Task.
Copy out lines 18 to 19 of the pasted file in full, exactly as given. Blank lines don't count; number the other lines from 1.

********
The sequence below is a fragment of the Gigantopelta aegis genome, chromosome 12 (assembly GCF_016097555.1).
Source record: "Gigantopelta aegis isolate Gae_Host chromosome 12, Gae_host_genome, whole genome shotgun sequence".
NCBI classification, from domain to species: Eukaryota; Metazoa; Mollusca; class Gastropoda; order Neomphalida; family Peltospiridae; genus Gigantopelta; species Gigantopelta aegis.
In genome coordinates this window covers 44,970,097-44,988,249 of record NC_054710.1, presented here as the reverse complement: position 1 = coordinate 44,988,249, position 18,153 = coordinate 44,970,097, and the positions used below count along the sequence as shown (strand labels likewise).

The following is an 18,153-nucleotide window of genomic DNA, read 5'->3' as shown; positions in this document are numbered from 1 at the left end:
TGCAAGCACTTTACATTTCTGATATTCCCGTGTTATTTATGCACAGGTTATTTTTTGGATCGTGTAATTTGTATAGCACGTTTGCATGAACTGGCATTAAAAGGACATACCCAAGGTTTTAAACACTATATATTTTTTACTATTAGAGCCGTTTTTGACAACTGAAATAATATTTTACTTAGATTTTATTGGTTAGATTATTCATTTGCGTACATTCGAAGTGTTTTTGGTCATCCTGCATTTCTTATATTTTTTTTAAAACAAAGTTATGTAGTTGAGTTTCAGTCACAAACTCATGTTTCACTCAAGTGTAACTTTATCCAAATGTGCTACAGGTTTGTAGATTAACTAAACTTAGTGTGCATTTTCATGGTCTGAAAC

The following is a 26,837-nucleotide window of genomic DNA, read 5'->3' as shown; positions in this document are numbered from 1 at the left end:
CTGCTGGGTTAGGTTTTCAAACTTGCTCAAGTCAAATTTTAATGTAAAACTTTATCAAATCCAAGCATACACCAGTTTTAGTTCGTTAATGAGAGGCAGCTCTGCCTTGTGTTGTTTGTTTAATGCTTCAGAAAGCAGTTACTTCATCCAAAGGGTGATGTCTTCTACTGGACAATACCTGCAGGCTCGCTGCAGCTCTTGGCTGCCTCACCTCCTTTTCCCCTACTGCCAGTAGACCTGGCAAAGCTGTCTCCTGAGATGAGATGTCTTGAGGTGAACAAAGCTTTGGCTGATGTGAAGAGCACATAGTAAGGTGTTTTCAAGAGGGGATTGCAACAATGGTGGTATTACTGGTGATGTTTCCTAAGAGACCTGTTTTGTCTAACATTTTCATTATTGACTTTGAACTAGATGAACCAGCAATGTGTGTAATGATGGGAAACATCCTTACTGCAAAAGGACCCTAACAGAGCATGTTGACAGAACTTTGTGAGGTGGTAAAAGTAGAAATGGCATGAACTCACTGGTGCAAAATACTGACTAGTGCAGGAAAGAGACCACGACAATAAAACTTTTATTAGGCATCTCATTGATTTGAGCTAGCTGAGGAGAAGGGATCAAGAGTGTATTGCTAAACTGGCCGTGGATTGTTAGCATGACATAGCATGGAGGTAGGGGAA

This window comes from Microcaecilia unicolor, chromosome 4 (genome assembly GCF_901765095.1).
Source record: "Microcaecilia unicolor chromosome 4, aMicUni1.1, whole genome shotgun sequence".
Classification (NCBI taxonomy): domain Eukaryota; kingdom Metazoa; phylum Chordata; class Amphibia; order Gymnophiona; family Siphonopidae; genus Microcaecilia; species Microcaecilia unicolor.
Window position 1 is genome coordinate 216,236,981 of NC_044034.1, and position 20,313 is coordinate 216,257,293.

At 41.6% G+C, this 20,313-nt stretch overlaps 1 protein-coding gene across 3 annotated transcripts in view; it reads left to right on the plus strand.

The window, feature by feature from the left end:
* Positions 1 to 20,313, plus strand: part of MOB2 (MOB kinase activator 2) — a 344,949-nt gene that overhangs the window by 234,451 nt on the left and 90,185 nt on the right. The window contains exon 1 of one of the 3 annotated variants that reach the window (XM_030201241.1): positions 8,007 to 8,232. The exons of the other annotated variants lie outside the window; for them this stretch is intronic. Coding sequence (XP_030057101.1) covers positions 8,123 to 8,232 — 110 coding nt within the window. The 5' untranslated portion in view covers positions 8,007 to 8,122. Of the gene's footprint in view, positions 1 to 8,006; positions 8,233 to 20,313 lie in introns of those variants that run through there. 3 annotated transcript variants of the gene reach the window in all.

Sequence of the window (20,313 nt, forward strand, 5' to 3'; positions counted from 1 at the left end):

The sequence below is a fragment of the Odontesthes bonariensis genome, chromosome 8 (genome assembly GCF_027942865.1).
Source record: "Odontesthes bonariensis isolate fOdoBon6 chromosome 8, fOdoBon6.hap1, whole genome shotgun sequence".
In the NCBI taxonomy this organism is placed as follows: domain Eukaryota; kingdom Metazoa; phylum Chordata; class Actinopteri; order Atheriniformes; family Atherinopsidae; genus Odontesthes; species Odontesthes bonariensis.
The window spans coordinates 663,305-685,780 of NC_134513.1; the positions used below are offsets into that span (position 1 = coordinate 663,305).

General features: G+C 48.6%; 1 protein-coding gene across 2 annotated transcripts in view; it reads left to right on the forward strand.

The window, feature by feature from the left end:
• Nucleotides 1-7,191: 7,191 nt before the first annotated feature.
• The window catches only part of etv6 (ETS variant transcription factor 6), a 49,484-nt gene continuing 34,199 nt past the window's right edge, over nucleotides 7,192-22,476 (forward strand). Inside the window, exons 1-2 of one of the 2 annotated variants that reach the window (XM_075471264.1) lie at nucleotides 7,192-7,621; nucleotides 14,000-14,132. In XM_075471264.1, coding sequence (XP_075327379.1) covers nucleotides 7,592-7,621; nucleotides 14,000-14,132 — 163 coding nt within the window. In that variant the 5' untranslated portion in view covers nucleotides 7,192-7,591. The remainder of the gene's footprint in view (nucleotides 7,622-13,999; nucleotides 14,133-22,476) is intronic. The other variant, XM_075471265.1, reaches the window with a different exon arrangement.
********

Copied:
Source record: "Odontesthes bonariensis isolate fOdoBon6 chromosome 8, fOdoBon6.hap1, whole genome shotgun sequence".
In the NCBI taxonomy this organism is placed as follows: domain Eukaryota; kingdom Metazoa; phylum Chordata; class Actinopteri; order Atheriniformes; family Atherinopsidae; genus Odontesthes; species Odontesthes bonariensis.